Faced with what was described as a narrow field and one controversial recommendation, the committee that will nominate members to the East Bank levee board put out a call for more applicants Friday at its first meeting of the year.
The committee is the first step in a vetting process that ultimately gives the final say over three seats on the Southeast Louisiana Flood Protection Authority — East to Gov. Bobby Jindal, who has been waging a very public battle with the board over its lawsuit against nearly 100 oil and gas companies.
Members of the nominating committee, made up of representatives of engineering associations, academics and policy groups, need to recommend to the governor two names for each of three seats on the board to fill expired terms. Two of those seats are now held by levee board President Tim Doody and Vice President John Barry, the most vocal proponents of the suit, and the fight over their reappointment has become the first in what will likely be multiple political battles over the case.
Businessman Jay Lapeyre, who chairs the nominating committee and represents the Council for a Better Louisiana on that body, said the committee should be looking to recommend the best candidates for the position. But the lawsuit’s focus on coastal erosion and the oil and gas industry could expand the levee board’s scope beyond the apolitical entity focused on flood protection that it was when it was created after Hurricane Katrina, Lapeyre said.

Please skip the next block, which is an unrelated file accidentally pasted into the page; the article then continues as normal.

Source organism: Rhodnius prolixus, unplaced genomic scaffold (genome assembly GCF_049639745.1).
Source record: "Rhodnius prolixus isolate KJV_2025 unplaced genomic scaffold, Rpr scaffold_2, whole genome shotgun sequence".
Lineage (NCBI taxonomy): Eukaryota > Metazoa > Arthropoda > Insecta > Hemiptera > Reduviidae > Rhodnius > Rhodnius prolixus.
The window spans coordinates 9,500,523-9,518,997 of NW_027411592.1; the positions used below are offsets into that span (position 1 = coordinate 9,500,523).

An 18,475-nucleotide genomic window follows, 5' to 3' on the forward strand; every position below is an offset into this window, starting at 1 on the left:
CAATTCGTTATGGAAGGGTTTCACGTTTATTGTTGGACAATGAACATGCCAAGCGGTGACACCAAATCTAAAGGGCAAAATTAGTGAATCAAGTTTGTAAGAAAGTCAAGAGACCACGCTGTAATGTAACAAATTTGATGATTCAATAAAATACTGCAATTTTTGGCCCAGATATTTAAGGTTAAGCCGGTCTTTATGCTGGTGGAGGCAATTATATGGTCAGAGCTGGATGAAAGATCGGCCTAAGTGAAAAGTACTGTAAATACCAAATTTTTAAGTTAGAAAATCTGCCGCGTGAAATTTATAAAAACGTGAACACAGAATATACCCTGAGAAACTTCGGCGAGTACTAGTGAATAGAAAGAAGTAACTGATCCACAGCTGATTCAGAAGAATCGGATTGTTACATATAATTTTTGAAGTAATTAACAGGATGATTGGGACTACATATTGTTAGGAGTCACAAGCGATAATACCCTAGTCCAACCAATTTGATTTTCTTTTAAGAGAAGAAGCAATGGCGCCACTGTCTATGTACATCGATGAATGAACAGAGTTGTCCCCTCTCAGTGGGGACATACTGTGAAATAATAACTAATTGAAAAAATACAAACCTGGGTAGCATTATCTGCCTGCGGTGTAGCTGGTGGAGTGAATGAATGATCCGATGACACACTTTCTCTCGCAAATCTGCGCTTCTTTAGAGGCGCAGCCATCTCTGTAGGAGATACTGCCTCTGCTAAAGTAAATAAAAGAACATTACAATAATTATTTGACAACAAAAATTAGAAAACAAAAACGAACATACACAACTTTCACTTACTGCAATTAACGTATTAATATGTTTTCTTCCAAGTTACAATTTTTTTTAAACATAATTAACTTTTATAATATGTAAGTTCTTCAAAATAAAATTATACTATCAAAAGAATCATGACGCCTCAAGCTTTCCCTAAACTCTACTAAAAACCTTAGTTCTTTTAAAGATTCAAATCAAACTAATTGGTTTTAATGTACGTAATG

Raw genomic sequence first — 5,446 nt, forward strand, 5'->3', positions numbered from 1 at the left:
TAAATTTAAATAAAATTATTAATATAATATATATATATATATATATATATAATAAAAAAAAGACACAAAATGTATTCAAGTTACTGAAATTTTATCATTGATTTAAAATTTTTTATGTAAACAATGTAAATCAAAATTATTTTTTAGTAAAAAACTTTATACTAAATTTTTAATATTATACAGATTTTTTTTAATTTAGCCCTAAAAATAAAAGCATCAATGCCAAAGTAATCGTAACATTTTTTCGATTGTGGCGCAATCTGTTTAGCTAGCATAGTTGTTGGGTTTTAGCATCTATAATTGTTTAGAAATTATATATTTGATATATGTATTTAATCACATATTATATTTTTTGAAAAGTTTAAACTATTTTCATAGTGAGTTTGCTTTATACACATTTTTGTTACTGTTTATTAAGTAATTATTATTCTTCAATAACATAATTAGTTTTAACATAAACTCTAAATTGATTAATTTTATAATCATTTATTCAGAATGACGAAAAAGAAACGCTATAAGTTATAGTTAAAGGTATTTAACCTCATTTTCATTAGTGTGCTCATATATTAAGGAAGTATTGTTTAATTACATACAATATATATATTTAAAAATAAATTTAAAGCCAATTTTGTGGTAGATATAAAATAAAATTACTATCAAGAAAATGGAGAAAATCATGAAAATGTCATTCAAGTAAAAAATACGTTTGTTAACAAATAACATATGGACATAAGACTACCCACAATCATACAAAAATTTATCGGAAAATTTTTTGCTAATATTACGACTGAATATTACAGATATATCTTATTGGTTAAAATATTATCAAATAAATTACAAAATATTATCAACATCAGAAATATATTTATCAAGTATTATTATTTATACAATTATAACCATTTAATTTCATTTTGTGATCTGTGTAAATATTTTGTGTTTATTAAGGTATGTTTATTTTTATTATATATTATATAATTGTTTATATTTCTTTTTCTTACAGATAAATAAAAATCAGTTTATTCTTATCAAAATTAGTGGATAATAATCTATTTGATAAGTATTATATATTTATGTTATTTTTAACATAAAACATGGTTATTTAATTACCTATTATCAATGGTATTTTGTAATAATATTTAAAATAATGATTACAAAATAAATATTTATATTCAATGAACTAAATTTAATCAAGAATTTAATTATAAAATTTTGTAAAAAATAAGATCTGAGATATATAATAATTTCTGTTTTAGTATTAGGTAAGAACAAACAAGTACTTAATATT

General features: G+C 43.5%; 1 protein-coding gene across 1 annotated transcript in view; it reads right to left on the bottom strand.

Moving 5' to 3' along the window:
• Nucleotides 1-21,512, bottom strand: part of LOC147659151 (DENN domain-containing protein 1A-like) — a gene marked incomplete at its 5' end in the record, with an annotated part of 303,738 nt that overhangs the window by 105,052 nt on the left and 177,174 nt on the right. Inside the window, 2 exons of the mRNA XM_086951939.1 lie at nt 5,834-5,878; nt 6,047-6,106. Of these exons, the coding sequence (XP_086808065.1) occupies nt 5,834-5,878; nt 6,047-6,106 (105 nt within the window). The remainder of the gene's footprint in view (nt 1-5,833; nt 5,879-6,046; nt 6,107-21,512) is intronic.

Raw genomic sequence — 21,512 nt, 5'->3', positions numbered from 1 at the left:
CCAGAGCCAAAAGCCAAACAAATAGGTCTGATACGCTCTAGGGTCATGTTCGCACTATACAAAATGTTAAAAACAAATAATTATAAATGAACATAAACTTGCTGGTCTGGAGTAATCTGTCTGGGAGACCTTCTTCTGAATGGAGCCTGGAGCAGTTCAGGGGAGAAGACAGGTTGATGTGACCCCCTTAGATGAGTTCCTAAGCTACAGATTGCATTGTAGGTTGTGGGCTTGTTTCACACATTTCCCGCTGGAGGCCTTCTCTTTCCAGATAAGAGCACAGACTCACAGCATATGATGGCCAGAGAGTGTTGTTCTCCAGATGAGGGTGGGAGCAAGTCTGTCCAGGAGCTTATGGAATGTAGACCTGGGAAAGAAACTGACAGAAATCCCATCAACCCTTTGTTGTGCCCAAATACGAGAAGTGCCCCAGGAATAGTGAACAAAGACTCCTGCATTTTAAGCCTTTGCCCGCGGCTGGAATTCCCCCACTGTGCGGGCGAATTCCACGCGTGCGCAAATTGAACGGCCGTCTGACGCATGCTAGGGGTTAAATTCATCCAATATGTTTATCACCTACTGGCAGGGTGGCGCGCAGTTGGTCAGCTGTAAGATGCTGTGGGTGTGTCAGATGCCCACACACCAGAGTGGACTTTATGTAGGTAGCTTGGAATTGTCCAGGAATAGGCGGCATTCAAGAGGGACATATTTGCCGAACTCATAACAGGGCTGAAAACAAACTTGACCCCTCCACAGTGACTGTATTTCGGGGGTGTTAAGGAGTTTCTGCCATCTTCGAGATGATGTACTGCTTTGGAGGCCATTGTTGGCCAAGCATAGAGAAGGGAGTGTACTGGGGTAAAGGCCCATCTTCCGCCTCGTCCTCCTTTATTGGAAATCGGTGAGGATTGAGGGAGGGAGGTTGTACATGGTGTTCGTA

“It’s clear that with an expanded view, I don’t think you can get to a place where you take an expanded view that takes politics out,” he said.
“You can’t both keep politics out and have them play in the wetlands the way they’ve chosen to play in the wetlands,” he added later.
Friday’s meeting mainly dealt with procedural issues, as committee members discussed how they would move forward with the nominations and screened out applicants who were not eligible for seats on the board. They also reviewed much less controversial applicants for the levee board’s sister agency, the Southeast Louisiana Flood Protection Authority-West, which handles flood control on the West Bank of the New Orleans area. That agency has not endorsed the lawsuit against oil and gas firms.
The nominating committee must recommend two people for each of the three seats up for reappointment, giving Jindal the final say over who sits on the board. Given that the governor will have an alternative to choose from, it is unlikely Barry or Doody will be reappointed by the governor. Coastal Protection and Restoration Authority Chairman Garret Graves, who has been the administration’s point man on opposition to the suit, said Thursday Jindal would use the suit as a “litmus test” for appointments.
Two applicants for the board, Michael Hunnicutt from Chalmette and John Faust from Slidell, were both eliminated from consideration Friday because of a prohibition barring most government employees from serving on the boards. Hunnicutt is a hazard mitigation advisor for St. Bernard Parish government and Faust is a facility and logistical support supervisor for the New Orleans Police Department.
That leaves Doody facing only one other candidate for the St. Bernard Parish seat on the board, Richard Sanderson II of Arabi.